The Region encouraged all competitors to have a rigorous conditioning program to prepare for the long trip to Kentucky. A Champ Camp was held to organize everyone, prepare horses, and check all equipment. Every effort was made to make sure we had a successful trip.
All Pony Club Competitions are by teams; usually 4 riders and a Stable Manager. All teams at Championships have to be made up of members competing in the same level or division. Regions can send full teams or members to be put on scratch teams. Very few individual awards are given, nearly everything is based on team results so everyone has to work together to win. And members may find themselves on teams with people from many different areas of the country.
All 21 Camino Real horses traveled by commercial vans to Kentucky. They split the 2,200 mile trip in half with a 24 hour layover in Texas. It is a huge shock to horse’s systems to change from California to Kentucky so we shipped a few days early to have adjustment time. A few mounts had health issues on arrival. Crescendo had become dehydrated in spite of preparation for the long haul; he took a bit of veterinary work to bring him back ready to perform.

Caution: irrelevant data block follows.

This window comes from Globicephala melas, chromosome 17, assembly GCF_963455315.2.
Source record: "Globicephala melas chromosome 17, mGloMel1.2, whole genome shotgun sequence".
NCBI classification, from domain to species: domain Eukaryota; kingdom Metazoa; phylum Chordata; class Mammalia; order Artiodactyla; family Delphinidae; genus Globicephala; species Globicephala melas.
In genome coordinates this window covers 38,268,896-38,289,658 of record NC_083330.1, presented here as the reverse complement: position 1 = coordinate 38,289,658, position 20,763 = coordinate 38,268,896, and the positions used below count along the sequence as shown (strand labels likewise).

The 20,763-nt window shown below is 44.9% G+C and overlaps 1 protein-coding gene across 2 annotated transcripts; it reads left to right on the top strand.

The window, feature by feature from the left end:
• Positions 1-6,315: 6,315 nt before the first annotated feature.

Gabi was not able to ride him as aggressively as we would have liked since we only had 48 hours before competition began. They had been doing some very nice dressage tests at local shows as well as jumpers and eventing. She had been working on the gallop track at home and was well prepared. However, the question would be if she could pull off four really good tests in a national championship environment. There were 104 Dressage competitors who would be doing four tests each. One would be a Musical Freestyle designed by the riders themselves.